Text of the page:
"magnet for needles and other little pokey things which are bad for the neoair"
I don't have any experience hiking in the SW/dry areas: are you saying that needles/burrs stick to tyvek more than they do to polycro?
I have a polycro but it seems–I don't know–fragile? and a little unwieldy. I've never used it for more than a couple nights–does it hold up well?
Yeah the GG 1/8 is a good idea, that could also make sleeping a little warmer.
Hmm… use the $300 to hire a PCT sherpa. I'd be famous. More like infamous probably.
I am planning to get a hat–just unsure if a cowboy hat would be too hot/dorky looking. o/w I'll just go with the floppy wide-brimmed I guess.Dec 16, 2009 at 4:05 pm #1554500
Nia SchmaldBPL Member
"I don't have any experience hiking in the SW/dry areas: are you saying that needles/burrs stick to tyvek more than they do to polycro?"
Yep, that's what I'm saying. Polycro is just a sheet of plastic, they same heat shrink stuff used to insulate windows. So nothing really sticks to it, except itself. Tyvek is made up of lots of little fiber strands so needles and burrs can weedle their way between the fibers.
I didn't use polycro, I had made a tyvek bivy, but I know several who used it for the length of the trail and would do so again. I, on the other hand, will never use tyvek again.
Polycro can rip but is easily patched with duct tape. I previously used a polycro sheet for a JMT hike. Other than the rip I put in it while testing it out in my back yard it worked fine. I still have and use that sheet from 3 years ago.
The other option that I would check out is the plastizote foam sold at suluk46.com. Steve Evans, who is a regular contributor here, says he uses plastizote both as ground sheet and foam padding. It weighs about the same as the gossamer gear thinlight. Not sure about durability though. My thinlight has some rips in it.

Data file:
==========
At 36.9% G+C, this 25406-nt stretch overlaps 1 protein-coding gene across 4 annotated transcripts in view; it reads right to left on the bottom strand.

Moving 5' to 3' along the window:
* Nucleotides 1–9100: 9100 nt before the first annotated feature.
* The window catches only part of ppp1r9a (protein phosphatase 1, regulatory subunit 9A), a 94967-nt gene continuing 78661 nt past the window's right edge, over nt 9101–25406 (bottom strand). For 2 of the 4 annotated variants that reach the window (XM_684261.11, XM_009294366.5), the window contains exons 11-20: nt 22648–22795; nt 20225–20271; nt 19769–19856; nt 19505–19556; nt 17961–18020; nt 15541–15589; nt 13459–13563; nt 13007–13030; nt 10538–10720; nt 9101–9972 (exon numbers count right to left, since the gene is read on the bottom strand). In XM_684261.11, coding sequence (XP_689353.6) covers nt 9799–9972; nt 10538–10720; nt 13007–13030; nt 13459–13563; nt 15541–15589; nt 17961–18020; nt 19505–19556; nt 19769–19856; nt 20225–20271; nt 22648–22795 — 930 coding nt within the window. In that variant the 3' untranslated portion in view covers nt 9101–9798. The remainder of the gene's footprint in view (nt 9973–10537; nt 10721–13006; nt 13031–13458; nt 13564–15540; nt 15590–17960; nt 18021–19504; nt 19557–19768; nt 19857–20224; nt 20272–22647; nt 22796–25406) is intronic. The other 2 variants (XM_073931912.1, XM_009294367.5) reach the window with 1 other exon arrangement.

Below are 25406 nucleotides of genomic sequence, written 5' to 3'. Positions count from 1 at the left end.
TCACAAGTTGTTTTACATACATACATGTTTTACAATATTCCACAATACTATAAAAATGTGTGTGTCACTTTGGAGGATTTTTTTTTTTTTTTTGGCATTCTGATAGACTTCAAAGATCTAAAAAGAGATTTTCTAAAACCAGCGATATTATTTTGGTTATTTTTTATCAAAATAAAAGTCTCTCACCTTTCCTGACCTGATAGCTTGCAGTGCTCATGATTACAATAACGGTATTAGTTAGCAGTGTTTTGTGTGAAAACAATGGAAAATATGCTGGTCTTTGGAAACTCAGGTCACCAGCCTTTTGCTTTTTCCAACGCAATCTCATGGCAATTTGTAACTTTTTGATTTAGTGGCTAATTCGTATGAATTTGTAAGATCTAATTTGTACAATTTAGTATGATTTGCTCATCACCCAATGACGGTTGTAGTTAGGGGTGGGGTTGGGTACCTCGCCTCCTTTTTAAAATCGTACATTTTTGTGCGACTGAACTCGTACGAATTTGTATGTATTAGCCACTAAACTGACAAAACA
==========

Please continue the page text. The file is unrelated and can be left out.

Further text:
Go for the cowboy hat. Why not?Dec 16, 2009 at 7:15 pm #1554584
Brad RogersBPL Member
@mocs123Locale: Southeast Tennessee
"One extra pair of socks is enough. You can wash and dry the spare in a single day."
One of these days I will get to go out west and experience that. It must be nice as nothing dries here.
That looks like a pretty solid list. Have fun and good luck!Dec 16, 2009 at 8:53 pm #1554625
@dirk9827Locale: Pacific Northwest
Good list, can't find
Do carry the patch kit. The only hole I put into my NeoAir was self-inflicted about 3/4 the way through the PCT. I had a pen in a pocket and it punched a hole. The patch kit weighs nothing and provided that you can find the hole (a tricky process), it is fairly easy to apply in the field.
I carried that e-lite headlamp. And I liked it. For camping. For hiking at night, I ended up buying a much more powerful headlamp. It is very, very difficult to make any speed with the e-Lite because the beam just wasn't bright enough. And I didn't plan to hike much at night, but I had to at several times to reach the post office to pick up a package, to meet my girlfriend, to avoid the heat of Southern California.
I would carry sleep socks the whole way, but that's me. It does get cold in the Sierra and if you end up being Mr. Slow and Distracted like myself, you would have found yourself finishing in mid-October, experiencing the joys of snow and in the North Cascades, temps that dipped to a robust 9 (nine) degrees.
For what it is worth, I wore pants the whole way…yeah, they were convertible but I rarely used that way. There was a lot of prickly things out in the desert and they prevented me from having to wear so much sunscreen.
Finally, I carried max 5 liters in SoCal (and I was hurting for water on more than one occasion) but generally carried 2 or 3 at the most elsewhere. But it wasn't that hot either when I went through Oregon and Washington.
Finally, depending upon your inclination toward such gizmos, cell phones work fairly well on the PCT…at least mine worked fairly consistently (I use Verizon). There was no coverage for days at a time, but as a check-in-with-the-family-and-I-am-still-alive tool, couldn't beat it.
Good luck and have fun! It's fantastic.
DirkDec 16, 2009 at 9:00 pm #1554627
@antigLocale: Pacific Northwest
Why do you have such a large pot? Is this for two people?Dec 16, 2009 at 9:59 pm #1554650
Jeff JeffBPL Member
Pot size is relative I guess. I wouldn't do the PCT with less. You'll have a big appetite and you often have to cook in your pot.
Sure you can get by with half that if you mail yourself dehydrated food along the way and eat it out of a ziplock, but flexibility is important on long hikes IMO.Dec 16, 2009 at 10:11 pm #1554658